- Jul 17, 2014
Bremont Watch Company
Published on Feb 26, 2019
The Armed Forces Collection draws inspiration from the original ‘Dirty Dozen’ watches, a series of timepieces commissioned for the British Army during WW2 when Britain’s Ministry of Defence needed watches to issue to military personnel.
The Armed Forces Collection
APPROVED BY HER MAJESTY’S ARMED FORCES. TESTED BEYOND ENDURANCE.
Bremont is proud to enter into a partnership with the Ministry of Defence (MoD) honouring Her Majesty’s Armed Forces. Through this partnership, Bremont have become the sole luxury watch producer allowed to legitimately use the signs, symbols and Heraldic Badges of all three services. This marks the first time that civilians can purchase official Bremont Military timepieces. Consequently, Bremont have released a new military inspired range of watches incorporating the emblems of the Royal Navy, British Army and the Royal Air Force. The Armed Forces Collection draws inspiration from the original ‘Dirty Dozen’ watches, a series of timepieces commissioned for the British Army during World War II when Britain’s Ministry of Defence needed watches to issue to military personnel.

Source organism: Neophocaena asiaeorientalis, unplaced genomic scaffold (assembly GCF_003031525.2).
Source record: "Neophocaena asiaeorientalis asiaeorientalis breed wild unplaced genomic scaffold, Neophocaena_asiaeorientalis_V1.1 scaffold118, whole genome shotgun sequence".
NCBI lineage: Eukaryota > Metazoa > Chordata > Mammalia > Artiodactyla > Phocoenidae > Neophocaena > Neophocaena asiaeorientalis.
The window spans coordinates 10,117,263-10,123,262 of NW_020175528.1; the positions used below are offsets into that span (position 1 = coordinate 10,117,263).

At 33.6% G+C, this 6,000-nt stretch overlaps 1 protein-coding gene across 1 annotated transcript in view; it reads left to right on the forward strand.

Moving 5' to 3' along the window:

Bremont Armed Forces “Ministry Of Defense” Collection Inspired By The Dirty Dozen Watches
FEB 26, 2019 — BY ZACH PINA https://www.ablogtowatch.com/bremont-armed-forces-watch/
While I can’t imagine a sweeping partnership between Bremont – Britain’s modern watchmaker with several ties to the British army – and the country’s Ministry of Defense came easily, but here we finally are, with the Armed Forces Collection: a trio of cool new military watches that come with the formal blessing of the Ministry of Defense. Unlike the many special custom limited editions that Bremont has produced for various military units over the years, these three new watches will be available for civilian purchase as well. Whereas it’s worth mentioning that these are not watches commissioned specifically by MoD for outfitting troops in combat, even still, for collectors of the famed ‘Dirty Dozen’ WWII-era watches, or just general military watch fans, it’s a pretty neat and very rare kind of partnership indeed, marking the first time a luxury watch manufacturer has been allowed to formally use the “signs, symbols and Heraldic Badges” of all three branches of Britain’s armed forces.